The Aeneid

The Aeneid Study Guide

The Aeneid is Virgil's masterpiece, the product of eleven years of intensive work. Legend has it that Virgil wrote this epic out of order, separating it into twelve books and working on each one whenever he pleased. Still unfinished at the time of Virgil's death in 19 B.C., the manuscript was nearly destroyed; the perfectionist Virgil, it seems, was unsatisfied with the product, and had declared in his will that it must be burned should anything happen to him. Fortunately enough for countless generations of readers, Emperor Augustus denied Virgil his request and handed over the manuscript to two of Virgil's friends, Tucca and Varius. The men revised the document, changing only the most obvious errors, and published one of the most brilliant epic poems in history.

The Aeneid, in essence, is Virgil's answer to Homer's Odyssey and Iliad. Much as Homer's great epics tell the story of the Greeks, the Aeneid is the tale of the founding of Rome. Although largely fictitious, the narrative interweaves historical elements with the popular mythology of the era - a technique that speaks to the poet's power to transform the fruits of imagination into popularly accepted fact.

Although history suggests that Rome began as a series of small tribal villages populated by Europeans from the north, the Romans of Virgil's day had a far more romantic perspective on their origins. They believed that their great empire had begun when the Trojans, in the wake of the fall of Troy, had fled across the Mediterranean Sea to Lautium (later called Rome). They held that this band of brave Trojans had been led by Aeneas, whose descendants formed a line of kings leading up to Romulus and Remus, two sons of Mars (the god of war) and the Vestal Virgin Rhea Silvia. These two brothers, it was believed, were the founders of present-day Rome. Because the Aeneid tells the story of their heroic ancestor, it is therefore the tale of the first years of a dynasty - a topic that undeniably was popular among Virgil's contemporaries.

The driving force behind the Aeneid is the will of the gods, a popular theme with parallels in Homer's works. The Italian gods and goddesses are so closely linked to their Greek counterparts that Romans generally thought of them as the same deities with different names. These beings, with their capricious tendencies and unpredictable personalities, shape the voyage of Aeneas and his companions. Interestingly, the one thing that they cannot do (with the exception of Jupiter, king of the gods) is dictate the outcome of the events: the text repeatedly refers to Aeneas's fate as the founder of Rome, clearly playing to a Roman audience that would have enjoyed the notion of being a people destined for greatness.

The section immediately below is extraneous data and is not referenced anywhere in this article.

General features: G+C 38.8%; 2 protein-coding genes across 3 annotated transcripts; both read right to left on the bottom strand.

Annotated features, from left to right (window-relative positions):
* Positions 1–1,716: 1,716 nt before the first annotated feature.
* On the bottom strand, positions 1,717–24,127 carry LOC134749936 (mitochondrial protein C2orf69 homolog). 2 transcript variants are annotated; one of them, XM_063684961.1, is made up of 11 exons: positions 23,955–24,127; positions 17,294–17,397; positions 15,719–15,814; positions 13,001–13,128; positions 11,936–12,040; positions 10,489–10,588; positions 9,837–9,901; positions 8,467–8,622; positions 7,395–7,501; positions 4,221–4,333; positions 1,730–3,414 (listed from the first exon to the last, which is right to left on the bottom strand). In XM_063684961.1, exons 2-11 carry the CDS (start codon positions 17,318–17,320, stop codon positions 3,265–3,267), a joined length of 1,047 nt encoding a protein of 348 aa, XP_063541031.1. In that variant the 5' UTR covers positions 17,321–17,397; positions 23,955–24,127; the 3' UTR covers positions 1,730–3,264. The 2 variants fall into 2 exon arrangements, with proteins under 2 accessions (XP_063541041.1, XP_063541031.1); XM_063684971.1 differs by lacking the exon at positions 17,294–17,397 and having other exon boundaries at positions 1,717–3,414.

Aeneas's considerable struggles are the consequence of an old grudge: at the outset of the poem, Virgil describes the anger of Juno, queen of the goddesses, over "the judgment of Paris" (41-42). Virgil refers to this "judgment" so briefly because it is a tale that would have been immediately familiar to his Roman audience: Paris, asked to choose the fairest of three goddesses, chose Venus, the goddess of love, because she promised him the most beautiful woman in the world for a wife if he were to select Venus. Juno, one of the two goddesses not chosen, was so infuriated by this decision that she became determined to do all that she could to harm the handsome Trojan's descendants.

More abstractly, the Aeneid is ultimately about virtue: Aeneas is an idealized hero, almost too good to be true, who embodies nearly all of the virtues most prized by the Romans of Virgil's day. Aeneas is courageous, kind, respectful of the gods and of his ancestors, pious, a skilled warrior, and an inspiring leader. The epic is not only the tale of the heroic origins of the Roman people, but also a story about the triumph of morality. By crafting such a flawless hero, Virgil was playing directly to his audience, holding before them a vision of their remarkable, virtuous ancestry.